Yes, it is true that an eventer on a brave, honest, easy horse could probably get around a cross country course pretty easily. The thing is, not everyone has this type of horse. A lot of us have green OTTB's who are definitely not schoolmasters!

<BLOCKQUOTE class="ip-ubbcode-quote"><font size="-1">quote:</font><HR>Quite frankly I think that a top level hunter rider would have a better chance making it successfully around an event course than an eventer would on a hunter course.<HR></BLOCKQUOTE>
Well maybe you're right and maybe you're not but it really doesn't matter!! We do eventing, you do hunters! Why should we care if our horses are any good at hunters??? We don't do hunters!

<BLOCKQUOTE class="ip-ubbcode-quote"><font size="-1">quote:</font><HR>I DARE any of you eventers to go take an equitation clinc with George Morris. I think you would be in for one rude awakening.<HR></BLOCKQUOTE>
Now this is a totally ridiculous statement! So, not all eventers have perfect equitation. Neither do all hunter riders! You think that just because you do hunters your equitation is perfect or something?? I'm sure some hunters would also be in for a rude awakening if they rode with George Morris.

Why go over a jump when there is a perfectly good path around it?

Pictures----> http://community.webshots.com/user/simplyshocking

FoolForLove1
Sep. 26, 2003, 08:10 PM
<BLOCKQUOTE class="ip-ubbcode-quote"><font size="-1">quote:</font><HR>Yes, it is true that an eventer on a brave, honest, easy horse could probably get around a cross country course pretty easily. The thing is, not everyone has this type of horse. A lot of us have green OTTB's who are definitely not schoolmasters!<HR></BLOCKQUOTE>

Some of us have green horses and OTTB's too!!!! You are not the only ones who have to work at it!!!


<BLOCKQUOTE class="ip-ubbcode-quote"><font size="-1">quote:</font><HR>Well maybe you're right and maybe you're not but it really doesn't matter!! We do eventing, you do hunters! Why should we care if our horses are any good at hunters??? We don't do hunters!<HR></BLOCKQUOTE>

If we were on made eventers and you were on made hunters, we would be the better off. All we would have to do would be sucessful at physically making it around. You would have to find 8-10 PERFECT jumps, and look damn good doing it.

<BLOCKQUOTE class="ip-ubbcode-quote"><font size="-1">quote:</font><HR>
Now this is a totally ridiculous statement! So, not all eventers have perfect equitation. Neither do all hunter riders! You think that just because you do hunters your equitation is perfect or something?? I'm sure some hunters would also be in for a rude awakening if they rode with George Morris.<HR></BLOCKQUOTE>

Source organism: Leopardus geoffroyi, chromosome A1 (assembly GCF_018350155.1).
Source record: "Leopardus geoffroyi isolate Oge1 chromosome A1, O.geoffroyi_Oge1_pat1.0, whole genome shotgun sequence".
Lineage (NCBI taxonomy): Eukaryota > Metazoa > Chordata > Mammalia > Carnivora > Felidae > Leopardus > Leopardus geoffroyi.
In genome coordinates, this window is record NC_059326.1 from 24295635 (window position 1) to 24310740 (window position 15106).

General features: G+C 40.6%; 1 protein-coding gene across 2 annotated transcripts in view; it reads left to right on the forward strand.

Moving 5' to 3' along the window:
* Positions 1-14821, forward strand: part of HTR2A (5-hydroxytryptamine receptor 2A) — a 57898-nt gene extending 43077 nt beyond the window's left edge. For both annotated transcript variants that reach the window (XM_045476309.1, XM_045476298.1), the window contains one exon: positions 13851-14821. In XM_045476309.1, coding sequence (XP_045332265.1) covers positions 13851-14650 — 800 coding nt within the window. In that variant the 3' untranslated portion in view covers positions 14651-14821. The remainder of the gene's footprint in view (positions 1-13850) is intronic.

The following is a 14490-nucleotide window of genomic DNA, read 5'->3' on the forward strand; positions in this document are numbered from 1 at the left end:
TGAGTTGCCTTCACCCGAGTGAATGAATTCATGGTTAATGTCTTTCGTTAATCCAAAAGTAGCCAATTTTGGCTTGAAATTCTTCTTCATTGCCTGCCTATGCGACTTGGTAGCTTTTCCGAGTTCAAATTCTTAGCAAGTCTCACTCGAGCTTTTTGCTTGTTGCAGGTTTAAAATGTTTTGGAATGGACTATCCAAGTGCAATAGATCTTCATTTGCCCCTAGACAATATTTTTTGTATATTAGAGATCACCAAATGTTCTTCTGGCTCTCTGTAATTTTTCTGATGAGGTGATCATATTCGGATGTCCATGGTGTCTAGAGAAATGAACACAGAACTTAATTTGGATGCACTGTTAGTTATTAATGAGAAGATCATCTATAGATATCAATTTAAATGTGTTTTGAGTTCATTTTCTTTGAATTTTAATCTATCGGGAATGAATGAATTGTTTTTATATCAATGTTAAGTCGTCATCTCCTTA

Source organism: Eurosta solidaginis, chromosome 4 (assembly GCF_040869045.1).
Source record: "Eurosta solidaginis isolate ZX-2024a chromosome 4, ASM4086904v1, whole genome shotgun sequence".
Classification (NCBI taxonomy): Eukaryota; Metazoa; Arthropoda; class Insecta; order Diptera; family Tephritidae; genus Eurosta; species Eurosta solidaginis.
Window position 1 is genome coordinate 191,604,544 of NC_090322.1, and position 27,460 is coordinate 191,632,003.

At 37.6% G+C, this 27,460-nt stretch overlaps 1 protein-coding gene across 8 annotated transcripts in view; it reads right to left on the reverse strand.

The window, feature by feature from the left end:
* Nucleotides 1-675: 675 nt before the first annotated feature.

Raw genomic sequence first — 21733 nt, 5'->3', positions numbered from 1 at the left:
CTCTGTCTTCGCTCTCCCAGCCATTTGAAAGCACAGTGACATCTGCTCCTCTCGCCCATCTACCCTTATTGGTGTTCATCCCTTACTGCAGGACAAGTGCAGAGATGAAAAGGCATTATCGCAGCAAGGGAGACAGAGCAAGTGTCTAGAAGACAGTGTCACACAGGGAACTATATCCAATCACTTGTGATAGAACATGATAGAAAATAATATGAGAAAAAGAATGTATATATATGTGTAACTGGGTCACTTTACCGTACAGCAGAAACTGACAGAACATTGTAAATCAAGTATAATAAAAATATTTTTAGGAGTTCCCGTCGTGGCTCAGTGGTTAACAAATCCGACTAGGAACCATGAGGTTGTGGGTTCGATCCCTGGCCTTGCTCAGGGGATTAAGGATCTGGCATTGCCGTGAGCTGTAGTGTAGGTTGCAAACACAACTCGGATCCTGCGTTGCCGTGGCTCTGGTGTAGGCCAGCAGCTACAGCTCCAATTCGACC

You are right, not all hunters riders have perfec euitation, but they are judged on an overall presentation so they MUST not be falling off the side like some lunatic. And yes, as eventers you SHOULD try to make an effort in your body position. There is a reason riders are schooled in equitation. If your body control/position is better, your horse will jump better/cleaner. Maybe you should try it.

simplyshocking
Sep. 26, 2003, 08:32 PM
<BLOCKQUOTE class="ip-ubbcode-quote"><font size="-1">quote:</font><HR>Some of us have green horses and OTTB's too!!!! You are not the only ones who have to work at it!!!<HR></BLOCKQUOTE>
I didn't say that we were the only ones who rode OTTB's. I just said that we don't all ride perfect horses like the quoted person seemed to think.


<BLOCKQUOTE class="ip-ubbcode-quote"><font size="-1">quote:</font><HR>If we were on made eventers and you were on made hunters, we would be the better off. All we would have to do would be sucessful at physically making it around. You would have to find 8-10 PERFECT jumps, and look damn good doing it.<HR></BLOCKQUOTE>
Like I said before, it doesn't matter because we do eventing and you do hunters. I don't care if I would do good in hunters!


<BLOCKQUOTE class="ip-ubbcode-quote"><font size="-1">quote:</font><HR>You are right, not all hunters riders have perfec euitation, but they are judged on an overall presentation so they MUST not be falling off the side like some lunatic. And yes, as eventers you SHOULD try to make an effort in your body position. There is a reason riders are schooled in equitation. If your body control/position is better, your horse will jump better/cleaner. Maybe you should try it.<HR></BLOCKQUOTE>
So are you saying that eventers fall off the sides of their horses like lunatics?? This sounds more like hunter riding to me than eventing riding. I've seen tons of hunters who duck off to the sides like you've just described. Maybe some eventers do this too, but it only takes a few times for an eventer to learn that they have to sit up!
And eventers DO work on their position believe it or not! Our equitation is practical and functional. It doesn't matter if we are not absolutely perfect! Also, we do dressage! I'd like to see some of the hunters who always ride in a half seat try to ride a dressage test in a dressage saddle with dressage length stirrups. http://chronicleforums.com/images/custom_smilies/lol.gif

Why go over a jump when there is a perfectly good path around it?

Pictures----> http://community.webshots.com/user/simplyshocking

dahlia
Sep. 26, 2003, 08:32 PM
I ride both H/J and dressage...and compete both.

I want to point something out here. A dressage rider knows exactly the test they will ride and has months to practice the exact course prior to the show (I think this has been said), further, the trainer can stand and read the test, but only the test. The rider also knows EXACTLY what time they will ride, say 2:07pm.